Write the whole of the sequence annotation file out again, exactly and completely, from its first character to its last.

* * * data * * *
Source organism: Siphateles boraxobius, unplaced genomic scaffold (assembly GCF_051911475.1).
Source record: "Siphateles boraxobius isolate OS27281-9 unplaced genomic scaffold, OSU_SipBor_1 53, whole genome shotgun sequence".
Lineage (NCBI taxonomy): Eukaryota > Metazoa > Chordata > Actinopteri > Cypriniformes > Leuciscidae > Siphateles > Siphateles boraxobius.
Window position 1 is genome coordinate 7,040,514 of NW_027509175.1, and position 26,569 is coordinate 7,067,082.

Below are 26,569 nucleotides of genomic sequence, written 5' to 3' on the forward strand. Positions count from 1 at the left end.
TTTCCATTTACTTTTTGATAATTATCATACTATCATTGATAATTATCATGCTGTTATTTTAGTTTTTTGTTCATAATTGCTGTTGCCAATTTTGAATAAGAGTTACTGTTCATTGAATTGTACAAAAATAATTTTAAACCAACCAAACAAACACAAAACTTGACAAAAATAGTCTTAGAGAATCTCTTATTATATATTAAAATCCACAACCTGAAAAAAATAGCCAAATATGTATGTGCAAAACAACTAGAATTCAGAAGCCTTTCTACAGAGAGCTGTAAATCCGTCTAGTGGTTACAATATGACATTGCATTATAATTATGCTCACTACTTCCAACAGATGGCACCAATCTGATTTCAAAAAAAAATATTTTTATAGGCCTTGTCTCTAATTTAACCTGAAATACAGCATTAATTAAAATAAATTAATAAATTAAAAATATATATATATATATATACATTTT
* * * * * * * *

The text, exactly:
Source organism: Siphateles boraxobius, unplaced genomic scaffold (assembly GCF_051911475.1).
Source record: "Siphateles boraxobius isolate OS27281-9 unplaced genomic scaffold, OSU_SipBor_1 53, whole genome shotgun sequence".
Lineage (NCBI taxonomy): Eukaryota > Metazoa > Chordata > Actinopteri > Cypriniformes > Leuciscidae > Siphateles > Siphateles boraxobius.
Window position 1 is genome coordinate 7,040,514 of NW_027509175.1, and position 26,569 is coordinate 7,067,082.

Below are 26,569 nucleotides of genomic sequence, written 5' to 3' on the forward strand. Positions count from 1 at the left end.
TTTCCATTTACTTTTTGATAATTATCATACTATCATTGATAATTATCATGCTGTTATTTTAGTTTTTTGTTCATAATTGCTGTTGCCAATTTTGAATAAGAGTTACTGTTCATTGAATTGTACAAAAATAATTTTAAACCAACCAAACAAACACAAAACTTGACAAAAATAGTCTTAGAGAATCTCTTATTATATATTAAAATCCACAACCTGAAAAAAATAGCCAAATATGTATGTGCAAAACAACTAGAATTCAGAAGCCTTTCTACAGAGAGCTGTAAATCCGTCTAGTGGTTACAATATGACATTGCATTATAATTATGCTCACTACTTCCAACAGATGGCACCAATCTGATTTCAAAAAAAAATATTTTTATAGGCCTTGTCTCTAATTTAACCTGAAATACAGCATTAATTAAAATAAATTAATAAATTAAAAATATATATATATATATATACATTTT